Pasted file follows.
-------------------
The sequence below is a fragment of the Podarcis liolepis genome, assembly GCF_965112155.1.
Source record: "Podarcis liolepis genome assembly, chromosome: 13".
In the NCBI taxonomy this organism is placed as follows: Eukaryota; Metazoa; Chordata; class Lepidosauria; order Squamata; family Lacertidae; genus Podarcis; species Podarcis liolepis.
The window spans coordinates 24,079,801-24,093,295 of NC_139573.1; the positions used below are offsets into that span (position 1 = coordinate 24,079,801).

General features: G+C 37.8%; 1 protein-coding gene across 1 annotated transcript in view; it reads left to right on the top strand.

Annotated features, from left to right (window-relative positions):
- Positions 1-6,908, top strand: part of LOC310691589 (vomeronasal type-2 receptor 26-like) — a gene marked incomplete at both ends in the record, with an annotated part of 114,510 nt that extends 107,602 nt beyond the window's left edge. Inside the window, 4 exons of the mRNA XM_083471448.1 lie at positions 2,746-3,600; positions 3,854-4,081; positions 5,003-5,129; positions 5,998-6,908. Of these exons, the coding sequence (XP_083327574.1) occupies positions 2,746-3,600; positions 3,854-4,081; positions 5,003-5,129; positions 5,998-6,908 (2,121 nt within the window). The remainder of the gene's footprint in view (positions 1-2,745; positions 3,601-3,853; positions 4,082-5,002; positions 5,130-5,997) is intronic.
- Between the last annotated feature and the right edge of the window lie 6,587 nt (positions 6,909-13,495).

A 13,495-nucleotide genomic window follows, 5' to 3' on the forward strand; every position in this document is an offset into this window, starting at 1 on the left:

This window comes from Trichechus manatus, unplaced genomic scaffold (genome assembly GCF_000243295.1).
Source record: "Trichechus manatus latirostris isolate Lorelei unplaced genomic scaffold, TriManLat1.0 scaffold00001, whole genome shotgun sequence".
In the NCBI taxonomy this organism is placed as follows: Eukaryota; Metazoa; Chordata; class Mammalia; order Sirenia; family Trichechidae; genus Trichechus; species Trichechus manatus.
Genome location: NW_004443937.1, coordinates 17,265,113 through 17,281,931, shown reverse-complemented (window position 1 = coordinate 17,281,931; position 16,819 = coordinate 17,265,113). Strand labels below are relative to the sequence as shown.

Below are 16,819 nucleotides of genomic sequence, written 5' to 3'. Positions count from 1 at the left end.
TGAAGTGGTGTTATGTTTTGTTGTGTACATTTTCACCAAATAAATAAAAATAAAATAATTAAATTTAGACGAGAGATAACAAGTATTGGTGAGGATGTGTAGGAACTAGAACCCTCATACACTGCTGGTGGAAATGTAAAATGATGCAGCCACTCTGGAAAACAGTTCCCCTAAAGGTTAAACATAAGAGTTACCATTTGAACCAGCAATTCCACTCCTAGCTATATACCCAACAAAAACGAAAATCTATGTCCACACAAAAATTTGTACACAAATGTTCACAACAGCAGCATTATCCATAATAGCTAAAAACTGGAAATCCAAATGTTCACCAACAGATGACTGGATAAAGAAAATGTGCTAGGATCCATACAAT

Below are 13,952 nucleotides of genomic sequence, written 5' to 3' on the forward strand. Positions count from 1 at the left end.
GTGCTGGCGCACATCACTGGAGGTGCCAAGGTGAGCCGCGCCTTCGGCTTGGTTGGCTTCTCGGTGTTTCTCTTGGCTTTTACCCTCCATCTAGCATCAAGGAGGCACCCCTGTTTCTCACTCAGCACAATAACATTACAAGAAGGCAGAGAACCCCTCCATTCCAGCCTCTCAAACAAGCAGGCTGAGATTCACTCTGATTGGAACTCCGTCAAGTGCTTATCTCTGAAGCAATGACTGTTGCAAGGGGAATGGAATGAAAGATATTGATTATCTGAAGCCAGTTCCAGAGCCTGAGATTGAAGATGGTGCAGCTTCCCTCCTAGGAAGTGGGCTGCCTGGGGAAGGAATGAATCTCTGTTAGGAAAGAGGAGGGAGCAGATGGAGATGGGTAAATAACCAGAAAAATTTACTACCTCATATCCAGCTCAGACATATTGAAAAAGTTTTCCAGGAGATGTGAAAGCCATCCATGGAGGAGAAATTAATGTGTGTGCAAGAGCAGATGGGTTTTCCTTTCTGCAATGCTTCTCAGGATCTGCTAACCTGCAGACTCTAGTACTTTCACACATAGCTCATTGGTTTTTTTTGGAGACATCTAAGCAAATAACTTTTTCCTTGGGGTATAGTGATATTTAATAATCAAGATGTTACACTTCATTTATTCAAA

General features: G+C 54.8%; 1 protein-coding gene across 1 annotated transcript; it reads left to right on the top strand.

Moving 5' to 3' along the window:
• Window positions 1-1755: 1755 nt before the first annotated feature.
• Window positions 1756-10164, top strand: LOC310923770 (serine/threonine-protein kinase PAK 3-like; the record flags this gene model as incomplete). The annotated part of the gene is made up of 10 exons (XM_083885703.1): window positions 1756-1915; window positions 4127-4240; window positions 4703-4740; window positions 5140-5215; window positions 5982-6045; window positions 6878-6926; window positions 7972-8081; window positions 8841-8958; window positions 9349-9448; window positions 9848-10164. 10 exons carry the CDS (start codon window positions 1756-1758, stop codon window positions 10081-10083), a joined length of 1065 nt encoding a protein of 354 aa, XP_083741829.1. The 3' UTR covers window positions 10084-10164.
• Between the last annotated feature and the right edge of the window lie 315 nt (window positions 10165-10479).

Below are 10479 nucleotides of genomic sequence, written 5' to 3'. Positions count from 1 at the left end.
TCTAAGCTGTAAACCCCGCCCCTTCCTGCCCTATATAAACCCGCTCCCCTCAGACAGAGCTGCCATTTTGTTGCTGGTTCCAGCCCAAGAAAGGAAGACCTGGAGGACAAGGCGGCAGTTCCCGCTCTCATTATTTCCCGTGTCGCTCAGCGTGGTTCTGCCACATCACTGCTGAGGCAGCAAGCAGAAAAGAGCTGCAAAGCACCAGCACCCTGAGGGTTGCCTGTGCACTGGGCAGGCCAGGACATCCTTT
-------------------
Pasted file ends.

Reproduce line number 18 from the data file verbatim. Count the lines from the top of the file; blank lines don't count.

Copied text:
General features: G+C 54.8%; 1 protein-coding gene across 1 annotated transcript; it reads left to right on the top strand.